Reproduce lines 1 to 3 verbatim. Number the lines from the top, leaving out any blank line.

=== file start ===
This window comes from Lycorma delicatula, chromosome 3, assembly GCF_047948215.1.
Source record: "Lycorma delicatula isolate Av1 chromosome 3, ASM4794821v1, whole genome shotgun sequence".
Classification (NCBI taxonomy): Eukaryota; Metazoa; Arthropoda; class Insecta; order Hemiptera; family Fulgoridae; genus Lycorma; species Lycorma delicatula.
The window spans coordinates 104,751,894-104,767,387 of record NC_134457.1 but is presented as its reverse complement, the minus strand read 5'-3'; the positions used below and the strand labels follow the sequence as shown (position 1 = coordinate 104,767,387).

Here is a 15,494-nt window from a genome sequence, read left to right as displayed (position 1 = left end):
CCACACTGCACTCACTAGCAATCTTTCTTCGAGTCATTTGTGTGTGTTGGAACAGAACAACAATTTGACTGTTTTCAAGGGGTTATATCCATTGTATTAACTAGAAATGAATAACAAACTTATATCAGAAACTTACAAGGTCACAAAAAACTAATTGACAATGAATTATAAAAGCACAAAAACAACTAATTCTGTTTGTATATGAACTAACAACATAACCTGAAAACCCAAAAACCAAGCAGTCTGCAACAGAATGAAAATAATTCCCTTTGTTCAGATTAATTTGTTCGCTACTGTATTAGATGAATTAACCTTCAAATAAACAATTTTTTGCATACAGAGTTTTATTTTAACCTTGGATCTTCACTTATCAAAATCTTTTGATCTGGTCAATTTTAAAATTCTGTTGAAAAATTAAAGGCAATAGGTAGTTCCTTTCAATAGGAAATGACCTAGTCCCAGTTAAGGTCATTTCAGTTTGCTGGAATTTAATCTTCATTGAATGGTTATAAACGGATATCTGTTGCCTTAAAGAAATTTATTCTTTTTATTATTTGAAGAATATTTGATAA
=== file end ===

This window comes from Lycorma delicatula, chromosome 3, assembly GCF_047948215.1.
Source record: "Lycorma delicatula isolate Av1 chromosome 3, ASM4794821v1, whole genome shotgun sequence".
Classification (NCBI taxonomy): Eukaryota; Metazoa; Arthropoda; class Insecta; order Hemiptera; family Fulgoridae; genus Lycorma; species Lycorma delicatula.